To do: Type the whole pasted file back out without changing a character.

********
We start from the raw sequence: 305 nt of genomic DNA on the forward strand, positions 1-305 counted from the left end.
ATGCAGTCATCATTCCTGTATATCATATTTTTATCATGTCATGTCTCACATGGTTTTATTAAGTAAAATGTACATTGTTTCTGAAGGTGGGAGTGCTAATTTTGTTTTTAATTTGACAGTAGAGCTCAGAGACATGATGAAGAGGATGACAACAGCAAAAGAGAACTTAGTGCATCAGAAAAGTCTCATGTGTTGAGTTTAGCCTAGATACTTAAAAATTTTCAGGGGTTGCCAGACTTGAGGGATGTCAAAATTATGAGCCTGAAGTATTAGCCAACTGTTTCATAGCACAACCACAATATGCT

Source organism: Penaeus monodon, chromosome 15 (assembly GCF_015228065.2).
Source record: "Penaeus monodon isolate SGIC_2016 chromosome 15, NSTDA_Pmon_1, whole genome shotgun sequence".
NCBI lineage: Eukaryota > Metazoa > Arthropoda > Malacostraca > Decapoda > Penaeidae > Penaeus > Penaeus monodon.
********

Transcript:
We start from the raw sequence: 305 nt of genomic DNA on the forward strand, positions 1-305 counted from the left end.
ATGCAGTCATCATTCCTGTATATCATATTTTTATCATGTCATGTCTCACATGGTTTTATTAAGTAAAATGTACATTGTTTCTGAAGGTGGGAGTGCTAATTTTGTTTTTAATTTGACAGTAGAGCTCAGAGACATGATGAAGAGGATGACAACAGCAAAAGAGAACTTAGTGCATCAGAAAAGTCTCATGTGTTGAGTTTAGCCTAGATACTTAAAAATTTTCAGGGGTTGCCAGACTTGAGGGATGTCAAAATTATGAGCCTGAAGTATTAGCCAACTGTTTCATAGCACAACCACAATATGCT

Source organism: Penaeus monodon, chromosome 15 (assembly GCF_015228065.2).
Source record: "Penaeus monodon isolate SGIC_2016 chromosome 15, NSTDA_Pmon_1, whole genome shotgun sequence".
NCBI lineage: Eukaryota > Metazoa > Arthropoda > Malacostraca > Decapoda > Penaeidae > Penaeus > Penaeus monodon.